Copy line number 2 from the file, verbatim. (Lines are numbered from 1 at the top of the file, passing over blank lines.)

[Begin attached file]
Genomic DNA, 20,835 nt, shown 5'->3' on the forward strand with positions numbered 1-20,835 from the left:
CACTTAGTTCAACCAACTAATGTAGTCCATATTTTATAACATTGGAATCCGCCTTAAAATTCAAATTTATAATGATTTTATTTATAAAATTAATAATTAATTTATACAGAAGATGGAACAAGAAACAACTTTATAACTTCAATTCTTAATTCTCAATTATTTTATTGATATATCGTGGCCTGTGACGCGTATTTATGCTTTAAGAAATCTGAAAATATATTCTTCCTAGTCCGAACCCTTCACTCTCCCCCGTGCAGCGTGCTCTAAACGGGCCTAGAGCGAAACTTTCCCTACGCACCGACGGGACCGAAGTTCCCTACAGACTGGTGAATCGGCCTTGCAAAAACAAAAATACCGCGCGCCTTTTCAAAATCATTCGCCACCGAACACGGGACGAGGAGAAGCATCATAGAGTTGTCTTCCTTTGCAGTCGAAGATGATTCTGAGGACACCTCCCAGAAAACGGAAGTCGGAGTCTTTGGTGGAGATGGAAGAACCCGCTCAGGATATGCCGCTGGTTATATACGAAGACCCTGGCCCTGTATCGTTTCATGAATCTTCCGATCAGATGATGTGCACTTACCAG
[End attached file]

CACTTAGTTCAACCAACTAATGTAGTCCATATTTTATAACATTGGAATCCGCCTTAAAATTCAAATTTATAATGATTTTATTTATAAAATTAATAATTAATTTATACAGAAGATGGAACAAGAAACAACTTTATAACTTCAATTCTTAATTCTCAATTATTTTATTGATATATCGTGGCCTGTGACGCGTATTTATGCTTTAAGAAATCTGAAAATATATTCTTCCTAGTCCGAACCCTTCACTCTCCCCCGTGCAGCGTGCTCTAAACGGGCCTAGAGCGAAACTTTCCCTACGCACCGACGGGACCGAAGTTCCCTACAGACTGGTGAATCGGCCTTGCAAAAACAAAAATACCGCGCGCCTTTTCAAAATCATTCGCCACCGAACACGGGACGAGGAGAAGCATCATAGAGTTGTCTTCCTTTGCAGTCGAAGATGATTCTGAGGACACCTCCCAGAAAACGGAAGTCGGAGTCTTTGGTGGAGATGGAAGAACCCGCTCAGGATATGCCGCTGGTTATATACGAAGACCCTGGCCCTGTATCGTTTCATGAATCTTCCGATCAGATGATGTGCACTTACCAG